If you never had the pleasure of attending a presentation by Norman Farnsworth, you surely missed out. The longtime botanical researcher from the University of Illinois at Chicago could really captivate an audience, even when the subject matter was very technical data on black cohosh research. Farnsworth, a pharmacognosist and internationally respected expert medicinal plant research, passed away Sunday night at the age of 81. His health had been declining for months, and he suffered from long-term congestive heart failure and type 2 diabetes. I feel fortunate to have met him and introduced him at a trade show seminar.
Mark Blumenthal—who once called Farnsworth a “force of nature in the research world”—and his staff at the American Botanical Council (ABC) put together an endearing written tribute to Farnsworth that highlights his career and accomplishments, as well as his signature characteristics. A decorated veteran of the Korean War, Farnsworth was also bestowed various honors for his scientific work. He was a mentor to many who became experts, including countless Ph.D. students and industry experts such Dan Fabricant, Ph.D., formerly of the Natural Products Association (NPA) and now director of the Division of Dietary Supplement Programs at FDA. To Fabricant, Norman was a “mentor,” “hero” and “friend.” To many others in the industry, he was one of a kind. His legacy is his vast body of work and the impact he had on so many lives professionally and personally.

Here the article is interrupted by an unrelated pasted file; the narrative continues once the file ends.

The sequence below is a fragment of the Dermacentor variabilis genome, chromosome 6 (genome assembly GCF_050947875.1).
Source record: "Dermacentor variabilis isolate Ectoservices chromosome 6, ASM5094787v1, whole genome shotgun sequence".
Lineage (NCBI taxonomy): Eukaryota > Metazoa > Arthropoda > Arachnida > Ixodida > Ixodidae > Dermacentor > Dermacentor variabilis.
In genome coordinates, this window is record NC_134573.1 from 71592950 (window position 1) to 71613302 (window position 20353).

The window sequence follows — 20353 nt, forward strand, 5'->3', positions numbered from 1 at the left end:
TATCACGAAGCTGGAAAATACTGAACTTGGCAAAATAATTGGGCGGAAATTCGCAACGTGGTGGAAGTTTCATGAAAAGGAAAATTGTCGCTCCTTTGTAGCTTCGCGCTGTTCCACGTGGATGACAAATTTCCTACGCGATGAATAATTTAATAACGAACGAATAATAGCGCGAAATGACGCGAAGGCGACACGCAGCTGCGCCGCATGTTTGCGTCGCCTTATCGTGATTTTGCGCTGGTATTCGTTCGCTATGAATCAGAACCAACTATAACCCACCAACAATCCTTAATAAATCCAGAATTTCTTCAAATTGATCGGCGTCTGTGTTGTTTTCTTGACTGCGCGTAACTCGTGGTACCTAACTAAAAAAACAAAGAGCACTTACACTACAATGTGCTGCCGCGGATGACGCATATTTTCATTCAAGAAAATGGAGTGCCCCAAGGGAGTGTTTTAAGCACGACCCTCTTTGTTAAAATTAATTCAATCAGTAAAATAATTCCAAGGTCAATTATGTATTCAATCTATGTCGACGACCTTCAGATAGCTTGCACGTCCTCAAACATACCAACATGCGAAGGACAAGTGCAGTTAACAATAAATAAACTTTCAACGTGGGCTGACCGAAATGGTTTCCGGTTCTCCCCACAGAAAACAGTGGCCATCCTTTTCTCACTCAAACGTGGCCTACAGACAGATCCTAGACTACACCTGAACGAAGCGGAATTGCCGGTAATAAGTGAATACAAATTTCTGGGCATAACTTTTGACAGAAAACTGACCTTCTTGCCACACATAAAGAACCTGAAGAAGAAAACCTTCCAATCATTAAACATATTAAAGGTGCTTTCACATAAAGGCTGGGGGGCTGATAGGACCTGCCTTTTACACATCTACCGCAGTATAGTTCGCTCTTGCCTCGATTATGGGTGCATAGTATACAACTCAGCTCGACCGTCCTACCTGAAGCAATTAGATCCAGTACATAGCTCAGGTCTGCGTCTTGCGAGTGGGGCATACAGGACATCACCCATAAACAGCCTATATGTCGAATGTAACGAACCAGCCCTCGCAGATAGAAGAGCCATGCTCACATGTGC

Fabricant said this a huge loss professionally. "I don’t think anyone did as much to advance natural products research as Norm did," he said. Everyone with a Farnsworth story remembers him with a degree of fondness and respect, Fabricant assured, adding Farnsworth made an impression on everyone he met. "Even those who disagreed with him had respect for him," he said, explaining how Farnsworth worked harder than people realize. "He might have, at times, come across brash and fun-loving, but he was very driven."
On a personal level, Fabricant said Farnsworth influenced him and all the other Ph.D. students tremendously. "He taught us to press hard and ask tough questions," he recalled. "I owe so much to him—he was my advisor, my friend, and many people don’t know that he was a war hero."
Visit ABC online to read their full tribute to Norman Farnsworth.